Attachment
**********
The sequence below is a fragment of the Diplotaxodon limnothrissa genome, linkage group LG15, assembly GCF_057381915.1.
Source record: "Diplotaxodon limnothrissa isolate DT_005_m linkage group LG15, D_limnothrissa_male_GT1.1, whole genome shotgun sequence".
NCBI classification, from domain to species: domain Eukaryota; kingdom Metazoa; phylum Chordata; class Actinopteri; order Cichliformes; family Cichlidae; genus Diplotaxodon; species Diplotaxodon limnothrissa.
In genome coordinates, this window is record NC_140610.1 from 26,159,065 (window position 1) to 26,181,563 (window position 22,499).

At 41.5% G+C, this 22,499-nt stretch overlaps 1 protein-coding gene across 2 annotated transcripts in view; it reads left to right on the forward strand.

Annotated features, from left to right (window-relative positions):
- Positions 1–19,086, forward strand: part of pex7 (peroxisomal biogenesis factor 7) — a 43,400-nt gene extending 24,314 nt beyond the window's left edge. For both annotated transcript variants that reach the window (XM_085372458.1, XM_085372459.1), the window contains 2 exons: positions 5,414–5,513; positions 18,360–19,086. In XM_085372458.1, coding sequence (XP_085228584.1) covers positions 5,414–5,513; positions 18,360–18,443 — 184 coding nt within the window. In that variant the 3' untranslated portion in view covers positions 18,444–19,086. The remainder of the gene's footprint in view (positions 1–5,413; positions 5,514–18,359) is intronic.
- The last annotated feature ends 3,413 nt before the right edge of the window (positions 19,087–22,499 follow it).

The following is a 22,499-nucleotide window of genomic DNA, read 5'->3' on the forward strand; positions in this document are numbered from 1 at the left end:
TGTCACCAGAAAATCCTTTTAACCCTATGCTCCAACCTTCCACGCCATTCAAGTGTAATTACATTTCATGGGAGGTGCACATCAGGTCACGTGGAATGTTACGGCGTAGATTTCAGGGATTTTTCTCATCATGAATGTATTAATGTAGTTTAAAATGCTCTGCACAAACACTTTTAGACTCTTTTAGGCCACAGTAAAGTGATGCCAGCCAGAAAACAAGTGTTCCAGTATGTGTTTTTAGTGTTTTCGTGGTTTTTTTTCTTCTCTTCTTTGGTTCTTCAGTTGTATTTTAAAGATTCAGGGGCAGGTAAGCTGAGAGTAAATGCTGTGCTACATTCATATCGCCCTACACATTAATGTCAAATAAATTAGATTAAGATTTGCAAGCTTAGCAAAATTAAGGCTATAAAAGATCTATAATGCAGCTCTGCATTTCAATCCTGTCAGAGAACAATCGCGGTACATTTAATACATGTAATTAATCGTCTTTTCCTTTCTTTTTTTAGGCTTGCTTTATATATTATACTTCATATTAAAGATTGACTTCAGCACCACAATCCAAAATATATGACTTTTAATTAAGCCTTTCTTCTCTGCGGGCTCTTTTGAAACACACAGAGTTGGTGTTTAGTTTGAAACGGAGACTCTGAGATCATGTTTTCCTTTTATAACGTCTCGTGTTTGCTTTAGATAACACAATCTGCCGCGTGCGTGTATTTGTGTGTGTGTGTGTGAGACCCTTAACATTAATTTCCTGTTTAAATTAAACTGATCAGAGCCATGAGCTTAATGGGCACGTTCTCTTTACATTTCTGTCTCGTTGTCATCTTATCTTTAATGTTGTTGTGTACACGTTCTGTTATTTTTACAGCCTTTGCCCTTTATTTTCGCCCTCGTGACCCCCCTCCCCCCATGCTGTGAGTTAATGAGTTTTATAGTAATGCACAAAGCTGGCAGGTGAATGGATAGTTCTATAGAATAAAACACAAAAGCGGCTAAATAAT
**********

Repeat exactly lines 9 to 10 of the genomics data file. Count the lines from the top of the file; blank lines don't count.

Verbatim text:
The following is a 22,499-nucleotide window of genomic DNA, read 5'->3' on the forward strand; positions in this document are numbered from 1 at the left end:
TGTCACCAGAAAATCCTTTTAACCCTATGCTCCAACCTTCCACGCCATTCAAGTGTAATTACATTTCATGGGAGGTGCACATCAGGTCACGTGGAATGTTACGGCGTAGATTTCAGGGATTTTTCTCATCATGAATGTATTAATGTAGTTTAAAATGCTCTGCACAAACACTTTTAGACTCTTTTAGGCCACAGTAAAGTGATGCCAGCCAGAAAACAAGTGTTCCAGTATGTGTTTTTAGTGTTTTCGTGGTTTTTTTTCTTCTCTTCTTTGGTTCTTCAGTTGTATTTTAAAGATTCAGGGGCAGGTAAGCTGAGAGTAAATGCTGTGCTACATTCATATCGCCCTACACATTAATGTCAAATAAATTAGATTAAGATTTGCAAGCTTAGCAAAATTAAGGCTATAAAAGATCTATAATGCAGCTCTGCATTTCAATCCTGTCAGAGAACAATCGCGGTACATTTAATACATGTAATTAATCGTCTTTTCCTTTCTTTTTTTAGGCTTGCTTTATATATTATACTTCATATTAAAGATTGACTTCAGCACCACAATCCAAAATATATGACTTTTAATTAAGCCTTTCTTCTCTGCGGGCTCTTTTGAAACACACAGAGTTGGTGTTTAGTTTGAAACGGAGACTCTGAGATCATGTTTTCCTTTTATAACGTCTCGTGTTTGCTTTAGATAACACAATCTGCCGCGTGCGTGTATTTGTGTGTGTGTGTGTGAGACCCTTAACATTAATTTCCTGTTTAAATTAAACTGATCAGAGCCATGAGCTTAATGGGCACGTTCTCTTTACATTTCTGTCTCGTTGTCATCTTATCTTTAATGTTGTTGTGTACACGTTCTGTTATTTTTACAGCCTTTGCCCTTTATTTTCGCCCTCGTGACCCCCCTCCCCCCATGCTGTGAGTTAATGAGTTTTATAGTAATGCACAAAGCTGGCAGGTGAATGGATAGTTCTATAGAATAAAACACAAAAGCGGCTAAATAAT